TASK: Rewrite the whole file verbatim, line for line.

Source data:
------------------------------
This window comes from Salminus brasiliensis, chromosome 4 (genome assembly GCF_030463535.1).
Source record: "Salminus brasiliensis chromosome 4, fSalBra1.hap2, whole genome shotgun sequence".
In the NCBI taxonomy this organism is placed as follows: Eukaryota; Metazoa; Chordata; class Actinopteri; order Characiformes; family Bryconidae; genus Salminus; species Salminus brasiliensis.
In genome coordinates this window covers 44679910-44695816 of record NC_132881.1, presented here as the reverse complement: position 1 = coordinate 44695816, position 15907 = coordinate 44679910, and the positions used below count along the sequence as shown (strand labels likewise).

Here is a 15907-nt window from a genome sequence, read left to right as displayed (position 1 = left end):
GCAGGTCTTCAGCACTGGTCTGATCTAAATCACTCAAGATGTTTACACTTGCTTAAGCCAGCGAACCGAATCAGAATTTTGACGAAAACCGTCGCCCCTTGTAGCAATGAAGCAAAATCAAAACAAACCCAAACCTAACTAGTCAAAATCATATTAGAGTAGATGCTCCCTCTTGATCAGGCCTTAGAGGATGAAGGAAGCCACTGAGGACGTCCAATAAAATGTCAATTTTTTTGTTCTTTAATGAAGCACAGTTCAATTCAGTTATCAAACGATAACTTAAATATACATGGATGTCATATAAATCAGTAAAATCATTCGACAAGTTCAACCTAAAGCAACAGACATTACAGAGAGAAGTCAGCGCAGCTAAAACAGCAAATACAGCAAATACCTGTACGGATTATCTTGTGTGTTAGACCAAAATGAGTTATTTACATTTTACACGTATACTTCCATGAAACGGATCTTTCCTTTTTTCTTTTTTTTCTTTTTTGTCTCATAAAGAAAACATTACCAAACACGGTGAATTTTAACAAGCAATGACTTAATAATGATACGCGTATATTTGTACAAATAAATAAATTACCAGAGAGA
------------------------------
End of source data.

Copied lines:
This window comes from Salminus brasiliensis, chromosome 4 (genome assembly GCF_030463535.1).
Source record: "Salminus brasiliensis chromosome 4, fSalBra1.hap2, whole genome shotgun sequence".
In the NCBI taxonomy this organism is placed as follows: Eukaryota; Metazoa; Chordata; class Actinopteri; order Characiformes; family Bryconidae; genus Salminus; species Salminus brasiliensis.
In genome coordinates this window covers 44679910-44695816 of record NC_132881.1, presented here as the reverse complement: position 1 = coordinate 44695816, position 15907 = coordinate 44679910, and the positions used below count along the sequence as shown (strand labels likewise).

Here is a 15907-nt window from a genome sequence, read left to right as displayed (position 1 = left end):
GCAGGTCTTCAGCACTGGTCTGATCTAAATCACTCAAGATGTTTACACTTGCTTAAGCCAGCGAACCGAATCAGAATTTTGACGAAAACCGTCGCCCCTTGTAGCAATGAAGCAAAATCAAAACAAACCCAAACCTAACTAGTCAAAATCATATTAGAGTAGATGCTCCCTCTTGATCAGGCCTTAGAGGATGAAGGAAGCCACTGAGGACGTCCAATAAAATGTCAATTTTTTTGTTCTTTAATGAAGCACAGTTCAATTCAGTTATCAAACGATAACTTAAATATACATGGATGTCATATAAATCAGTAAAATCATTCGACAAGTTCAACCTAAAGCAACAGACATTACAGAGAGAAGTCAGCGCAGCTAAAACAGCAAATACAGCAAATACCTGTACGGATTATCTTGTGTGTTAGACCAAAATGAGTTATTTACATTTTACACGTATACTTCCATGAAACGGATCTTTCCTTTTTTCTTTTTTTTCTTTTTTGTCTCATAAAGAAAACATTACCAAACACGGTGAATTTTAACAAGCAATGACTTAATAATGATACGCGTATATTTGTACAAATAAATAAATTACCAGAGAGA